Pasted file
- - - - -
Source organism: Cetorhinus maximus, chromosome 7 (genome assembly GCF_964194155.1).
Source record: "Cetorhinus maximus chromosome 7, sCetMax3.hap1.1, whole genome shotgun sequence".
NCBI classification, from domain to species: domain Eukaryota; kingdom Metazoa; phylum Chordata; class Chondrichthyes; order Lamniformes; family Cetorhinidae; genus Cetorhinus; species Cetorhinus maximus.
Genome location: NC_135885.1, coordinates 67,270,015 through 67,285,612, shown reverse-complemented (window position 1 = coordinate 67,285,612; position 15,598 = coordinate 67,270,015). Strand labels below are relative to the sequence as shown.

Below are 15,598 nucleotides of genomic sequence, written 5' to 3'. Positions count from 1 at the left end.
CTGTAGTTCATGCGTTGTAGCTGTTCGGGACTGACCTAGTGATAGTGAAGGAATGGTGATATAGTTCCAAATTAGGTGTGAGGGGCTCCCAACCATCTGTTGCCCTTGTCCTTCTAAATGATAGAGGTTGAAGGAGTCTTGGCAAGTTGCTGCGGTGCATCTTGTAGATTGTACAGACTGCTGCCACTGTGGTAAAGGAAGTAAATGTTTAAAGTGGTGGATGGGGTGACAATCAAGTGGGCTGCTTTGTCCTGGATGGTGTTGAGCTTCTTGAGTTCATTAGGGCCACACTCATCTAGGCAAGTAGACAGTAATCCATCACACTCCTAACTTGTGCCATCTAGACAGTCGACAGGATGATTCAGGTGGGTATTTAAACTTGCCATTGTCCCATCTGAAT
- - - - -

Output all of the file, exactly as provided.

Source organism: Cetorhinus maximus, chromosome 7 (genome assembly GCF_964194155.1).
Source record: "Cetorhinus maximus chromosome 7, sCetMax3.hap1.1, whole genome shotgun sequence".
NCBI classification, from domain to species: domain Eukaryota; kingdom Metazoa; phylum Chordata; class Chondrichthyes; order Lamniformes; family Cetorhinidae; genus Cetorhinus; species Cetorhinus maximus.
Genome location: NC_135885.1, coordinates 67,270,015 through 67,285,612, shown reverse-complemented (window position 1 = coordinate 67,285,612; position 15,598 = coordinate 67,270,015). Strand labels below are relative to the sequence as shown.

Below are 15,598 nucleotides of genomic sequence, written 5' to 3'. Positions count from 1 at the left end.
CTGTAGTTCATGCGTTGTAGCTGTTCGGGACTGACCTAGTGATAGTGAAGGAATGGTGATATAGTTCCAAATTAGGTGTGAGGGGCTCCCAACCATCTGTTGCCCTTGTCCTTCTAAATGATAGAGGTTGAAGGAGTCTTGGCAAGTTGCTGCGGTGCATCTTGTAGATTGTACAGACTGCTGCCACTGTGGTAAAGGAAGTAAATGTTTAAAGTGGTGGATGGGGTGACAATCAAGTGGGCTGCTTTGTCCTGGATGGTGTTGAGCTTCTTGAGTTCATTAGGGCCACACTCATCTAGGCAAGTAGACAGTAATCCATCACACTCCTAACTTGTGCCATCTAGACAGTCGACAGGATGATTCAGGTGGGTATTTAAACTTGCCATTGTCCCATCTGAAT